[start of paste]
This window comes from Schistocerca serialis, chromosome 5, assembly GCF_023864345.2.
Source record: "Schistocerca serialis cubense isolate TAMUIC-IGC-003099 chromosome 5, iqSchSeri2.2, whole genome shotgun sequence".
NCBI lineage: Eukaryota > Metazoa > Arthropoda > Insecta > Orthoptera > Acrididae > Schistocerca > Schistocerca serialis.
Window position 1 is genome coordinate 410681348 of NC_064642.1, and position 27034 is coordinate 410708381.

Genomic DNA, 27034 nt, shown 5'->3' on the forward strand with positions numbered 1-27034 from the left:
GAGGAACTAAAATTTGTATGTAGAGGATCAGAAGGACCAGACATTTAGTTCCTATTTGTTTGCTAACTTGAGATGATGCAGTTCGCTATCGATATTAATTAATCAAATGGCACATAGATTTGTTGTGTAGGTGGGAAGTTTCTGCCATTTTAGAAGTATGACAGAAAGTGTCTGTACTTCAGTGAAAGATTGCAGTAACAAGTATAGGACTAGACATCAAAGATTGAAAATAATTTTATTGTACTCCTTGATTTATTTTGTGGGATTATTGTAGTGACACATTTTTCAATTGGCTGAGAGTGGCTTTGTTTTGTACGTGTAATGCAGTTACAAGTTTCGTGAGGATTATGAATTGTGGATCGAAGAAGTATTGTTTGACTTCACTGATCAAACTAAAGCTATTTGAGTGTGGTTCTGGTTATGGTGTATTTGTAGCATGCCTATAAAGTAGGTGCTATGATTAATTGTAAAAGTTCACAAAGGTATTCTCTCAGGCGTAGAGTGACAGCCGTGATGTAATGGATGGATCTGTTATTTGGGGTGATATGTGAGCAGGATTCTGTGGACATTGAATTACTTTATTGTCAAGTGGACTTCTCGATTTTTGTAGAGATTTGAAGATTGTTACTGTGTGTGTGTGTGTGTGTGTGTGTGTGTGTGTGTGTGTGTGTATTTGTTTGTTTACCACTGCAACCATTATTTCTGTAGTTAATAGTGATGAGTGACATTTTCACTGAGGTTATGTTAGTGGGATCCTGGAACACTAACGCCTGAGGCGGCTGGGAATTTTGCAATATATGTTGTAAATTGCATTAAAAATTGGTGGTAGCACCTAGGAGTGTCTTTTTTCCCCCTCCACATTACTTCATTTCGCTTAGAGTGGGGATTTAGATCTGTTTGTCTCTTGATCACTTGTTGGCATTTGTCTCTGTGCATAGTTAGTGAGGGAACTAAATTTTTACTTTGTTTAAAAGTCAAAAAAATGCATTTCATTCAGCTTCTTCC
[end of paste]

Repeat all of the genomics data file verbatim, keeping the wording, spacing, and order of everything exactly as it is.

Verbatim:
This window comes from Schistocerca serialis, chromosome 5, assembly GCF_023864345.2.
Source record: "Schistocerca serialis cubense isolate TAMUIC-IGC-003099 chromosome 5, iqSchSeri2.2, whole genome shotgun sequence".
NCBI lineage: Eukaryota > Metazoa > Arthropoda > Insecta > Orthoptera > Acrididae > Schistocerca > Schistocerca serialis.
Window position 1 is genome coordinate 410681348 of NC_064642.1, and position 27034 is coordinate 410708381.

Genomic DNA, 27034 nt, shown 5'->3' on the forward strand with positions numbered 1-27034 from the left:
GAGGAACTAAAATTTGTATGTAGAGGATCAGAAGGACCAGACATTTAGTTCCTATTTGTTTGCTAACTTGAGATGATGCAGTTCGCTATCGATATTAATTAATCAAATGGCACATAGATTTGTTGTGTAGGTGGGAAGTTTCTGCCATTTTAGAAGTATGACAGAAAGTGTCTGTACTTCAGTGAAAGATTGCAGTAACAAGTATAGGACTAGACATCAAAGATTGAAAATAATTTTATTGTACTCCTTGATTTATTTTGTGGGATTATTGTAGTGACACATTTTTCAATTGGCTGAGAGTGGCTTTGTTTTGTACGTGTAATGCAGTTACAAGTTTCGTGAGGATTATGAATTGTGGATCGAAGAAGTATTGTTTGACTTCACTGATCAAACTAAAGCTATTTGAGTGTGGTTCTGGTTATGGTGTATTTGTAGCATGCCTATAAAGTAGGTGCTATGATTAATTGTAAAAGTTCACAAAGGTATTCTCTCAGGCGTAGAGTGACAGCCGTGATGTAATGGATGGATCTGTTATTTGGGGTGATATGTGAGCAGGATTCTGTGGACATTGAATTACTTTATTGTCAAGTGGACTTCTCGATTTTTGTAGAGATTTGAAGATTGTTACTGTGTGTGTGTGTGTGTGTGTGTGTGTGTGTGTGTGTGTGTGTATTTGTTTGTTTACCACTGCAACCATTATTTCTGTAGTTAATAGTGATGAGTGACATTTTCACTGAGGTTATGTTAGTGGGATCCTGGAACACTAACGCCTGAGGCGGCTGGGAATTTTGCAATATATGTTGTAAATTGCATTAAAAATTGGTGGTAGCACCTAGGAGTGTCTTTTTTCCCCCTCCACATTACTTCATTTCGCTTAGAGTGGGGATTTAGATCTGTTTGTCTCTTGATCACTTGTTGGCATTTGTCTCTGTGCATAGTTAGTGAGGGAACTAAATTTTTACTTTGTTTAAAAGTCAAAAAAATGCATTTCATTCAGCTTCTTCC